A second federally recognized Indian tribe is courting Fall River as the site for a casino.

Last night, the Wampanoag Tribe of Gay Head (Aquinnah) met with a Fall River City Council committee to pitch a casino they say would not upend plans for a 300-acre biotechnology park.



As the Times went to press last night, the committee on economic development and tourism was still considering the Martha’s Vineyard tribe’s proposal.

“I am here to give you an alternative,” said Naomi Carney, chairwoman of the Aquinnah Wampanoag Gaming Corp. “We have put a lot of money into this. … We want to start off sensibly and economically feasibly.”

The Aquinnah tribe’s proposal ups the ante in the ongoing casino debate in the financially depressed city and pits it against a sister tribe from Cape Cod that is eyeing the SouthCoast BioPark site.

Last week, the Mashpee Wampanoag tribe said it wants to purchase 300 acres set aside for the BioPark near Route 24 to build a $500 million resort that would include a casino, three hotels and a shopping mall.

But that plan, endorsed by Fall River Mayor Will Flanagan, was criticized by some city leaders fearful that taking a gamble on a casino could prompt state officials to move a $17 million research facility proposed by the University of Massachusetts at Dartmouth for the biotechnology park. New Bedford is already trying to lure the UMass project to that city.

The Patrick administration said last week the Mashpee Wampanoag’s investors would have to reimburse $34 million for a new Route 24 exit ramp if the casino plans move forward. And a state restriction forbids the land off Route 24 near the Freetown line from being used as a casino site without legislative approval.

“There’s a risk we could lose both projects and that would be a shame for our city,” said councilor Bradford Kilby, who was one of four city councilors to sign a resolution rejecting the plans to relocate the BioPark. “I’m not against a casino. I’d like to have both.”

Though Flanagan said he would try to find a new location, the Aquinnah Wampanoag say their plan gives the city the best option to have both a casino and the BioPark. The tribe has an option to purchase nearly 230 acres of land owned by John Hasenjaeger near the Fall River-Dartmouth-Westport town lines. Though Hasenjaeger declined to disclose a sale price for the land, which is surrounded by 20,000 acres of protected forest for the city’s drinking water, it is valued at $877,000, according to records.

The property is located near two exit ramps of Route 195 and Route 24, said Donald Flanagan, president and CEO of Brandon Associates, a public relations firm representing the Aquinnah.

“It’s really an ideal spot,” said Flanagan, who is no relation to the city’s mayor.

The Aquinnah casino proposal wouldn’t include a shopping mall and other venues that might take away from restaurants and shops already in and around the city, Flanagan said.

“We’re not going to come in and propose a mega complex,” Flanagan said. “We don’t want to compete with the community businesses already established in Fall River.”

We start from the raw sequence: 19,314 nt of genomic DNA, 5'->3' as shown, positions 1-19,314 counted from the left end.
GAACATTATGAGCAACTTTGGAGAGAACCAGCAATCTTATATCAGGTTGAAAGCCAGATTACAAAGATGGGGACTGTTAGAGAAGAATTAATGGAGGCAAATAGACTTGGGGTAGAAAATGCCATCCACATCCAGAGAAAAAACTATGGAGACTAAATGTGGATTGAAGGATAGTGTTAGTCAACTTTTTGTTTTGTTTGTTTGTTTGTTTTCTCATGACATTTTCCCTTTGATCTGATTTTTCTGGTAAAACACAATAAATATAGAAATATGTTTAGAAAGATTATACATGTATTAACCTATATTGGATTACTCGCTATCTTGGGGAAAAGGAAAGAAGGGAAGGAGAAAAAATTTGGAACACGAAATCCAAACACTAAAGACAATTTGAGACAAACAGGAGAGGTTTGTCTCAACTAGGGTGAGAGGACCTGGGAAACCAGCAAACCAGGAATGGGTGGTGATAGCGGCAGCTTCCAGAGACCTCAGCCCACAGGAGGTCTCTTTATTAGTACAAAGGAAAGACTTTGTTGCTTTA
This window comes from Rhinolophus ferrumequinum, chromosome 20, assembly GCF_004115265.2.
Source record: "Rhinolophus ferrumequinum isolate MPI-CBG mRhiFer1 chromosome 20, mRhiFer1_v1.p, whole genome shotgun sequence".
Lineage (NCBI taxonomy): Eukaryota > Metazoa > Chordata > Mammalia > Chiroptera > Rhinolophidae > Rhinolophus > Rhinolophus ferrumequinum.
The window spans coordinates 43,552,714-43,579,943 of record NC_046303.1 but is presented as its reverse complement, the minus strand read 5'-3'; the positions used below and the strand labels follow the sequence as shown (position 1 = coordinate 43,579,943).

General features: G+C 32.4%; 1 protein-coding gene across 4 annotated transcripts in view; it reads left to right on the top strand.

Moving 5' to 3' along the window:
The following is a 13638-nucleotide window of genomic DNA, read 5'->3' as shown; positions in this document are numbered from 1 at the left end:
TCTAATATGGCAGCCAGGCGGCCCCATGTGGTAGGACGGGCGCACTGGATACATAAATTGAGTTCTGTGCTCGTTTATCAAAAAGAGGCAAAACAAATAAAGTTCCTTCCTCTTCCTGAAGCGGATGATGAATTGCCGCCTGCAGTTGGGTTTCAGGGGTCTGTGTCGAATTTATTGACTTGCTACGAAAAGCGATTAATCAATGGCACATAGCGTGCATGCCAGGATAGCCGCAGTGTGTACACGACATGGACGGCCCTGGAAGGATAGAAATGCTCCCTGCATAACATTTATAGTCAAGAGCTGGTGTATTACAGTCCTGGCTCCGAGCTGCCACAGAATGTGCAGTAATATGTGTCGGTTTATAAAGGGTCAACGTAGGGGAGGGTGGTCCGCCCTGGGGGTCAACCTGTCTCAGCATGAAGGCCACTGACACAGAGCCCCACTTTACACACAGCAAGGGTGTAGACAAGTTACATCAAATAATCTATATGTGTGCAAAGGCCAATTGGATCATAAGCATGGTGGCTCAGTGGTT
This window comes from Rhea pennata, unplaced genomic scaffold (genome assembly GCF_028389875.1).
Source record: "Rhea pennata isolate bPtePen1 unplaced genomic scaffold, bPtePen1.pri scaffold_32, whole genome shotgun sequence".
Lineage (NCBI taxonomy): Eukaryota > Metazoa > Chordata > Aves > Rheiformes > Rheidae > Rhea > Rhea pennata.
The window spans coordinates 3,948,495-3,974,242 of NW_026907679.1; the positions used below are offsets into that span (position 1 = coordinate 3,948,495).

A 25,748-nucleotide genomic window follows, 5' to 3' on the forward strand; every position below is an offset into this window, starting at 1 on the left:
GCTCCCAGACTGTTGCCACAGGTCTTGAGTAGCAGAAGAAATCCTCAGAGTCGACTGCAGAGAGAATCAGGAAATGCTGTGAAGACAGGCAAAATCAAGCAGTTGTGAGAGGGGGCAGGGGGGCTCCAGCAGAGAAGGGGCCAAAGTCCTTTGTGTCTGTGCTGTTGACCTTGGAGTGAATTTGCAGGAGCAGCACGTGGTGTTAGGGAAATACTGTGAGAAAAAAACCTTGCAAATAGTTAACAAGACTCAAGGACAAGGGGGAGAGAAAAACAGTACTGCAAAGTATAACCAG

The Aquinnah tribe is also willing to talk to the state about building a commercial casino, even though it believes it would have sovereign rights for an Indian casino if the state follows through on its plans to approve expanded gambling in the state, Flanagan said.

State leaders declined to comment yesterday.

“I can’t comment on a proposal I haven’t seen,” said Kofi Jones, a spokeswoman for Gov. Deval Patrick’s top economic development aide.

Mashpee tribal council chairman Cedric Cromwell also declined comment through a spokeswoman. The Mashpee tribe’s bid to purchase 300 acres is set to be discussed tomorrow by the Fall River Redevelopment Authority.

Both proposals come as the state Senate is poised to debate its own version of a bill next month to legalize casinos in Massachusetts. In April, the House approved two resort-style casinos and slots at the state’s four race tracks.

The Senate bill is expected to consider the impact of the two federally recognized Indian tribes, which would have federal rights to open casinos if expanded gambling is legalized.

The Aquinnah tribe was federally recognized in 1987, the Mashpee Wampanoag in 2007. Both have committed to not build casinos on their home turf. Instead, they’ve looked to other parts of Southeastern Massachusetts where they have historical ties, according to leaders from both tribes.

In 1997, the state House overwhelmingly rejected a casino proposal by the Vineyard tribe. The Aquinnah also had a failed attempt to build a $25 million high-stakes bingo hall.

Meanwhile, the Mashpee Wampanoag had a deal to build a casino in Middleboro that the tribe officially scrapped last week. The Mashpee tribe has the backing of Arkana Ltd., a subsidiary of casino giant Genting Group, which bankrolled Foxwoods Resort and Casino in Connecticut.

The Aquinnah do not yet have a money partner, but won’t be working with foreign investors, Flanagan said.

“They want to expand, but they want to use Massachusetts resources and Massachusetts businesses that can provide financing,” he said.

Standard-Times reporter Charis Anderson contributed to this report.

gbrennan@capecodonline.com
May 25, 2010 2:00 AM


Copyright © Cape Cod Media Group, a division of Ottaway Newspapers, Inc. All Rights Reserved.